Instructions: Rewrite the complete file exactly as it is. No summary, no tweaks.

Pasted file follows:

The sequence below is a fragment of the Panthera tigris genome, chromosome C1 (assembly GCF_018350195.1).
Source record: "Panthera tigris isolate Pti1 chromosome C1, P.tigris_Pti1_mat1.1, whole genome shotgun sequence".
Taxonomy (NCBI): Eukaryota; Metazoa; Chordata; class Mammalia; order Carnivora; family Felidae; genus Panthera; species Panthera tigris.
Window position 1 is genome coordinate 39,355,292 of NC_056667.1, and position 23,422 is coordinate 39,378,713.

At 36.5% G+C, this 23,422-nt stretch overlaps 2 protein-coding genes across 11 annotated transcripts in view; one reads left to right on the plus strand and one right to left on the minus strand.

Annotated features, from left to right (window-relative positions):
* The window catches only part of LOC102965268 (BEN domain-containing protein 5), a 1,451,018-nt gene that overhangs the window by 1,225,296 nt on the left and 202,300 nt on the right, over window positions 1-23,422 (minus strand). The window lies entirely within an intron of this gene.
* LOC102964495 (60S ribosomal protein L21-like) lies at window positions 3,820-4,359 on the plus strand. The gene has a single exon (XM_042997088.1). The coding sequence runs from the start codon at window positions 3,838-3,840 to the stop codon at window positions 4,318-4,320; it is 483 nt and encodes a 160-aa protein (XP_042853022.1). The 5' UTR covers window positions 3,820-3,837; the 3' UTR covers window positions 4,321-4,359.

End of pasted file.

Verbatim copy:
The sequence below is a fragment of the Panthera tigris genome, chromosome C1 (assembly GCF_018350195.1).
Source record: "Panthera tigris isolate Pti1 chromosome C1, P.tigris_Pti1_mat1.1, whole genome shotgun sequence".
Taxonomy (NCBI): Eukaryota; Metazoa; Chordata; class Mammalia; order Carnivora; family Felidae; genus Panthera; species Panthera tigris.
Window position 1 is genome coordinate 39,355,292 of NC_056667.1, and position 23,422 is coordinate 39,378,713.

At 36.5% G+C, this 23,422-nt stretch overlaps 2 protein-coding genes across 11 annotated transcripts in view; one reads left to right on the plus strand and one right to left on the minus strand.

Annotated features, from left to right (window-relative positions):
* The window catches only part of LOC102965268 (BEN domain-containing protein 5), a 1,451,018-nt gene that overhangs the window by 1,225,296 nt on the left and 202,300 nt on the right, over window positions 1-23,422 (minus strand). The window lies entirely within an intron of this gene.
* LOC102964495 (60S ribosomal protein L21-like) lies at window positions 3,820-4,359 on the plus strand. The gene has a single exon (XM_042997088.1). The coding sequence runs from the start codon at window positions 3,838-3,840 to the stop codon at window positions 4,318-4,320; it is 483 nt and encodes a 160-aa protein (XP_042853022.1). The 5' UTR covers window positions 3,820-3,837; the 3' UTR covers window positions 4,321-4,359.